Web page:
Major cities could be excluded from receiving grants for “permitting anarchy, violence, and destruction,” per a presidential memo cited in the funding opportunity.
The federal government is putting up $10 million to research ways to mitigate the spread of COVID-19 in the cramped confines of public transportation but a recent presidential memo could exclude New York City, Washington, D.C., Seattle, and Portland, Oregon, from receiving funds.
Over the course of the summer, the Federal Transit Administration held listening sessions with transit agencies across the country and heard many COVID-19-specific challenges that need to be addressed. Many of those systems, funded with public money, are aged and the organizations charged with maintaining them have few resources to make improvements like increased air circulation.
In response, the FTA is allocating $10 million in research grants to find solutions to improving the health and safety of commuters and transportation employees and get Americans moving again.
“The Public Transportation COVID-19 Research Demonstration Grant Program is funded through the Public Transportation Innovation Program, with the goal to develop, deploy, and demonstrate innovative solutions that improve the operational efficiency of transit agencies, as well as enhance the mobility of transit users affected by the COVID-19 public health emergency,” according to a notice of funding opportunity set to publish Thursday in the Federal Register.
The funding opportunity will focus on four challenges:
- Vehicle, facility, equipment and infrastructure cleaning and disinfection.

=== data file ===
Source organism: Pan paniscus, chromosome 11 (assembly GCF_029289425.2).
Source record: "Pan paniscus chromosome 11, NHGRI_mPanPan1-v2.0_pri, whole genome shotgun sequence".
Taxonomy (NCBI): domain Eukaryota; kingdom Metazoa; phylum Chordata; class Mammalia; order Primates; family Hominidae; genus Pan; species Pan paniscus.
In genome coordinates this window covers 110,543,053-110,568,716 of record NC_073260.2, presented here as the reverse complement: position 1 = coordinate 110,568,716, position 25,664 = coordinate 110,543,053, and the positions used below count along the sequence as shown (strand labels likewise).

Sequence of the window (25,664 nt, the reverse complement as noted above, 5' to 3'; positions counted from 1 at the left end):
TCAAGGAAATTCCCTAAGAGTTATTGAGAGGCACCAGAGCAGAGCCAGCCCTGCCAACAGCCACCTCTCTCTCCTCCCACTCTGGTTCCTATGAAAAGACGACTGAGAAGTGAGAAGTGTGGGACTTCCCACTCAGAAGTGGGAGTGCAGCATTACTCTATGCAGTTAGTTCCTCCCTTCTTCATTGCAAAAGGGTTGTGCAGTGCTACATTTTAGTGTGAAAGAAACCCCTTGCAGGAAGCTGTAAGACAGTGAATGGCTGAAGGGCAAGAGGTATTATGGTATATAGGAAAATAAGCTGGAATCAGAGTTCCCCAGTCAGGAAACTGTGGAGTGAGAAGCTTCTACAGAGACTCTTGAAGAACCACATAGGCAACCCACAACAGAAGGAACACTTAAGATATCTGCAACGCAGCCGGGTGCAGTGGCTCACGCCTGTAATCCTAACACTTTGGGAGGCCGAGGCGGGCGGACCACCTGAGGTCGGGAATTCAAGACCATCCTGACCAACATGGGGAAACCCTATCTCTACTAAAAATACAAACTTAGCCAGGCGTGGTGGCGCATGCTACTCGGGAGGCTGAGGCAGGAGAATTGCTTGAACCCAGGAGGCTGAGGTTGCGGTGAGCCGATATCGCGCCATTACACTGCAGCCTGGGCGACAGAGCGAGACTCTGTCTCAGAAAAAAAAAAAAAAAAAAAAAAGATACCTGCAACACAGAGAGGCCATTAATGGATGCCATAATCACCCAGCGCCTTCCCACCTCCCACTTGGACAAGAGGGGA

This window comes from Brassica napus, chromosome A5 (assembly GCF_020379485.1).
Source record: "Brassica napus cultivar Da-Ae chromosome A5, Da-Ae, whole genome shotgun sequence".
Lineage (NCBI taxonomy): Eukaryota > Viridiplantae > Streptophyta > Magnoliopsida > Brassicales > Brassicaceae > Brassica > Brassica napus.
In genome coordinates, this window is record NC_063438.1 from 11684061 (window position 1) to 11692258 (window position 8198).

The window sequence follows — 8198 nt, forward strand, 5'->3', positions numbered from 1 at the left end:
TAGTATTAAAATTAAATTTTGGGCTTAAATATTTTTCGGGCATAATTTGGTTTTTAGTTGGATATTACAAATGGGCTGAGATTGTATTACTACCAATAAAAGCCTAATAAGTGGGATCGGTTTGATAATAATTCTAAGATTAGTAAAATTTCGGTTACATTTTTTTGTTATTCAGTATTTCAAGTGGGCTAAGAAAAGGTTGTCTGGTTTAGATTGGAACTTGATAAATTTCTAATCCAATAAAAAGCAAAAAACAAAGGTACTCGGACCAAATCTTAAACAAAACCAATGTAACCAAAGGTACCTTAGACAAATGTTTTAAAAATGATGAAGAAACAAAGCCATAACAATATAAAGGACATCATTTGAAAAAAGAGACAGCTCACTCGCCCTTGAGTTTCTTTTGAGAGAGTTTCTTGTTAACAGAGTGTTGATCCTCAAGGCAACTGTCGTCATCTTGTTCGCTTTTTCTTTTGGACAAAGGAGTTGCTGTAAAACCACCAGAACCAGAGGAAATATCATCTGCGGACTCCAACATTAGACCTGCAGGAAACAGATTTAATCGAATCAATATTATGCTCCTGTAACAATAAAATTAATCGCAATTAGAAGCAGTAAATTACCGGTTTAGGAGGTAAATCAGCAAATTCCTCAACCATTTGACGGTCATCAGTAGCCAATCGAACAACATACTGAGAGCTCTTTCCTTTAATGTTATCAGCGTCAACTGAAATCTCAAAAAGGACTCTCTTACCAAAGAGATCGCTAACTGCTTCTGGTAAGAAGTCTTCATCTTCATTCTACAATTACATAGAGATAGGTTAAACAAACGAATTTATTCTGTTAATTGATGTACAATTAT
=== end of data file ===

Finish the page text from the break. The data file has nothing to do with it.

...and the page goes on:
- Exposure mitigation measures.
- Innovative mobility such as contactless payments.
- Measures that strengthen public confidence in transit services.
While the program leads want to hear about high-volume transportation hubs in urban areas, there is also a specific focus on neglected infrastructure in less populated areas.
“Addressing the deteriorating conditions and disproportionately high fatality rates on our rural transportation infrastructure is of critical interest to the department, as rural transportation networks face unique challenges in safety, infrastructure condition, and passenger and freight usage,” according to the funding notice.
The notice also states the department will follow guidance from a Sept. 2 presidential memo titled, “Memorandum on Reviewing Funding to State and Local Government Recipients of Federal Funds that Are Permitting Anarchy, Violence, and Destruction in American Cities,” as it reviews applications. The memo specifically calls out New York City, Seattle, Washington, D.C., and Portland, Oregon, where Americans have been holding months-long protests over police violence and social iniquity.
The grant pool starts at $10 million, but FTA says that ceiling could increase if more funds become available. Projects are expected to be completed within 24 months of award.
Proposals must be submitted through Grants.gov before midnight on November 2. FTA officials recommend registering in Grants.gov ahead of time to ensure there is enough time to complete the application before the deadline.
Applicants must also be registered in the System for Awards Management, or SAM. Officials note this process generally takes three to five business days, “but there can be unexpected steps or delays,” so organizations are encouraged to register early.